FEBRUARY 15, 2021
Fall in Love, Not Down
Aging and Fall Prevention
Anyone at any age can slip on an icy sidewalk. With aging, however, fall risks increase – often as a result of a variety of health-related conditions. Low blood pressure, for instance, can make a person dizzy when standing up quickly. Core muscle strength may also weaken with age, making one less stable. Vision declines, ear disorders, and hearing loss – all of which are more prevalent in older age groups, can affect a person’s depth perception and balance.
Statistics show that as people age, they are more likely to break bones. In 2019, 95% of accidental slips, trips, and falls by the elderly resulted in hip fractures. The National Council on Aging forecasts that by 2030, hip fractures due to falls will rise 12%.
Hip fractures can set off a progression of problems – inactivity, bed sores, urinary tract infections, blood clots, depression, and more. Seniors over age 60 have a one-year mortality rate of 58% following injuries related to trips, slips, and falls; those over age 70 are three times as likely to pass away within one year after a fall.
Fall don’t have to be an inevitable part of aging! Here are some simple ways for you and your loved ones to prevent them:
- Brightly illuminate areas without creating a glare.
- Place nightlights in strategic locations (like bedrooms, hallways, bathrooms, etc.).
- Reduce clutter (e.g., loose rugs, boxes, cords, books, papers) – especially on the floor.
- Arrange furniture to create clear pathways and leave enough room for moving around.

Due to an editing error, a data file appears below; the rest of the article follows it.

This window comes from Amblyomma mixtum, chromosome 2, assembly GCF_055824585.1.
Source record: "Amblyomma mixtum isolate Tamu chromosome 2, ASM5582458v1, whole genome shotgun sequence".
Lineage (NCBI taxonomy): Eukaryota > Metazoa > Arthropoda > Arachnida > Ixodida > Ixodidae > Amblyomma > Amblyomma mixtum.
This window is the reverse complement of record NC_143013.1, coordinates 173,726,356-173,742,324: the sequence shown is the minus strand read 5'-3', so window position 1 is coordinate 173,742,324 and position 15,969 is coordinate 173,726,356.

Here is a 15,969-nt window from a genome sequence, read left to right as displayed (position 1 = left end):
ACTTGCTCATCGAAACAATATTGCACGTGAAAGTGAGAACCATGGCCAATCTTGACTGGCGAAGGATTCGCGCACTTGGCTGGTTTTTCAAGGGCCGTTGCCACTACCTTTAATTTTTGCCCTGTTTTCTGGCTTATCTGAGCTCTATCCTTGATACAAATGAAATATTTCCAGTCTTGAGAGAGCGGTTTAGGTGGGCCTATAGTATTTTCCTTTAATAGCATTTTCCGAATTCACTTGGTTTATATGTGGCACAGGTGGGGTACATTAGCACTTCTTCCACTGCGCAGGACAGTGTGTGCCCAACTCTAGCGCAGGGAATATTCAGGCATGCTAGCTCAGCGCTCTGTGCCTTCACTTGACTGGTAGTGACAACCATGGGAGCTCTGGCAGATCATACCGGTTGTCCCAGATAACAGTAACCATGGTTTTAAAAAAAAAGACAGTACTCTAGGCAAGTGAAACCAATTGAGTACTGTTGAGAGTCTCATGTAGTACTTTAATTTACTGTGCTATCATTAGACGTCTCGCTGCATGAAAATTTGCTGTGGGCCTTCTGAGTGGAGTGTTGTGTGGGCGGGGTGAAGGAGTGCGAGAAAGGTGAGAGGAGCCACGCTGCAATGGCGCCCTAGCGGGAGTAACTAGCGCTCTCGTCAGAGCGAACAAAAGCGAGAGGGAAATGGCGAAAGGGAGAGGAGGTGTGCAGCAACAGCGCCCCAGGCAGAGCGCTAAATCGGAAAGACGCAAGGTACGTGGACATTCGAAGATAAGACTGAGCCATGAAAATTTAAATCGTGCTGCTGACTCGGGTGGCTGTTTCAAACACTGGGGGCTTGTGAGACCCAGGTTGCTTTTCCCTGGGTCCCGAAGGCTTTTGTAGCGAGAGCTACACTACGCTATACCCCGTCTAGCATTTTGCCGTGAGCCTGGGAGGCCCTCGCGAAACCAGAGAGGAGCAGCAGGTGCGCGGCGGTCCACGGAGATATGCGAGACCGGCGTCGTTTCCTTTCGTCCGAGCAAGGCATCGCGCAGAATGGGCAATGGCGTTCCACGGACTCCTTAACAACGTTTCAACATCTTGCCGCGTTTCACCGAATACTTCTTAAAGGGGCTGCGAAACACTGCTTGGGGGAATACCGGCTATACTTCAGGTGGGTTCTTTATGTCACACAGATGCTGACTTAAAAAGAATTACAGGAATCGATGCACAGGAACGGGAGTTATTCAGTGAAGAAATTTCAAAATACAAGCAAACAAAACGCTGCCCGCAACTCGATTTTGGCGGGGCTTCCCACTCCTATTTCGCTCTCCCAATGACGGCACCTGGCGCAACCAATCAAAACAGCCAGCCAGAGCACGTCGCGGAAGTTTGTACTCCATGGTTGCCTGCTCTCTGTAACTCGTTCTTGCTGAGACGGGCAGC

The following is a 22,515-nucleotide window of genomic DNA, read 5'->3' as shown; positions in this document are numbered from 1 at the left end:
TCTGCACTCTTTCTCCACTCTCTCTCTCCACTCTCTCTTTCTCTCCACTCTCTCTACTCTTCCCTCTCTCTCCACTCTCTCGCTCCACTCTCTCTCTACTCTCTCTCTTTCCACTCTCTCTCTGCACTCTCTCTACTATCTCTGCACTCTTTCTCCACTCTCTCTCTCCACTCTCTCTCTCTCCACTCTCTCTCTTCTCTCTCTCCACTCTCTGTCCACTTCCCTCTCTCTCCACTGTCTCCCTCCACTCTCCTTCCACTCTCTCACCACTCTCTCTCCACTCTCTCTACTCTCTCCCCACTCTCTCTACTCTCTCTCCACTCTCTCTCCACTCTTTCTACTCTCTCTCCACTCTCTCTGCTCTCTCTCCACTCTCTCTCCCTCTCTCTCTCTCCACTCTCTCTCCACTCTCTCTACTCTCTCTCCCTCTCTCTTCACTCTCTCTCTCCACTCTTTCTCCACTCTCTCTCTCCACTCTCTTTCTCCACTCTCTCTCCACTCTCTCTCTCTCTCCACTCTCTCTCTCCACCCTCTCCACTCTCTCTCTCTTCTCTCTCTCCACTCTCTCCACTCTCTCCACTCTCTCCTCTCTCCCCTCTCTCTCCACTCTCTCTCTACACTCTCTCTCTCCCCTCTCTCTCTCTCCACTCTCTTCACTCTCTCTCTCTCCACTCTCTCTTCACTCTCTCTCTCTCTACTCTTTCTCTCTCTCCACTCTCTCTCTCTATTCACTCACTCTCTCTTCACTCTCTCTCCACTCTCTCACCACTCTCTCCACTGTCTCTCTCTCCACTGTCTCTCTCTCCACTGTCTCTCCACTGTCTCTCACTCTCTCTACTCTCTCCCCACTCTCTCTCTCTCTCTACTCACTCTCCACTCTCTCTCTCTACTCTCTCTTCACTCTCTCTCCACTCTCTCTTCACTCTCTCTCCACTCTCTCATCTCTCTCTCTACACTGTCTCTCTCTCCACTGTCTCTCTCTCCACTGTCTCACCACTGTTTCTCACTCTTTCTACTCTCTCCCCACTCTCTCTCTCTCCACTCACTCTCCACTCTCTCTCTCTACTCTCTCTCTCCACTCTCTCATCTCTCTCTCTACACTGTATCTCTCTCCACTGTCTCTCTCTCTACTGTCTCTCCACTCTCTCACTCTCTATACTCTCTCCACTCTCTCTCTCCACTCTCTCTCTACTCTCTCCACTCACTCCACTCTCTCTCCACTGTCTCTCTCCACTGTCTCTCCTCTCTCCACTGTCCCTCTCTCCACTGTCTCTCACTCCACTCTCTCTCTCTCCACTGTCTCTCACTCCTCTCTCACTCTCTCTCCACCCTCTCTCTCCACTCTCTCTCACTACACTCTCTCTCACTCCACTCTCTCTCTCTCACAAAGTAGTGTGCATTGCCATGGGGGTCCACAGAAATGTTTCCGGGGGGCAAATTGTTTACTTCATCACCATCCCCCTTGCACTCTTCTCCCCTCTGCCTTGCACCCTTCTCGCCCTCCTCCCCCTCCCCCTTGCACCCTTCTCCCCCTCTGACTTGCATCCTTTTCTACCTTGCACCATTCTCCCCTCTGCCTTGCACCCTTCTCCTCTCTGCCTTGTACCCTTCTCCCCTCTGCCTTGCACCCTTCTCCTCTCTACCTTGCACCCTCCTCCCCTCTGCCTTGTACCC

- Clean up any water spills and fix any leaks.
- Wear properly fitting clothes and shoes (with non-skid soles).
- Install grab bars inside and outside of the tub/shower stall and next to the toilet.
- Get regular checkups (and don’t forget the eyes and ears).
- Exercise daily to keep core (stomach and back) muscles strong. Tai Chi is gentle yet effective; it promotes confidence in physical movement and increases body awareness without overexertion.
- Be aware of the side effects of medications (prescription and over the counter). Look out for medications that can slow the heart rate or lower blood pressure.
- Use an appropriate assistive device, such as a cane or walker, if needed to feel steady.
- In general, 80% of falls happen during daytime hours and 72% of falls take place at home. Thus, if a senior is living alone, consider using a fall detection device.
What to Look for in Assisted Living Housing
Assisted-living facilities are designed to minimize falls. Nonetheless, keep your eyes out for these features that specifically help prevent falls:
- One-level living area
- Buildings designed to let in lots of natural light (i.e., with big windows facing courtyards)
- Bathrooms located outside of a bedroom for close monitoring; according to the National Institute on Aging, 80% of falls occur in the bathroom
- Small bedrooms, which are safer for seniors because there’s always something to hold onto within reach
- Well-lit hallways with handrails
- Daily exercise classes that focus on strength and sensory balance
- Physical therapy activities and specialists on site. For example, Winter Growth has a walking club where fitness professionals work with physical therapists to design and implement their Stronger Longer
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 Katsoulis M, Benetou V, Karapetyan T. Excess mortality after hip fracture in elderly persons from Europe and the USA: the CHANCES project. Journal of Internal Medicine. 2017;281(3):300-310. doi:10.1111/joim.12586
Winter Growth’s founder dreamed of creating a community where seniors and adults with disabilities could continue to learn and grow—filling their lives with joy and purpose. For over 40 years, we have fulfilled her vision by providing unique, affordable Assisted Living/Memory Care and Adult Medical Day Care tailored to our clients’ individual abilities, interests, and lives.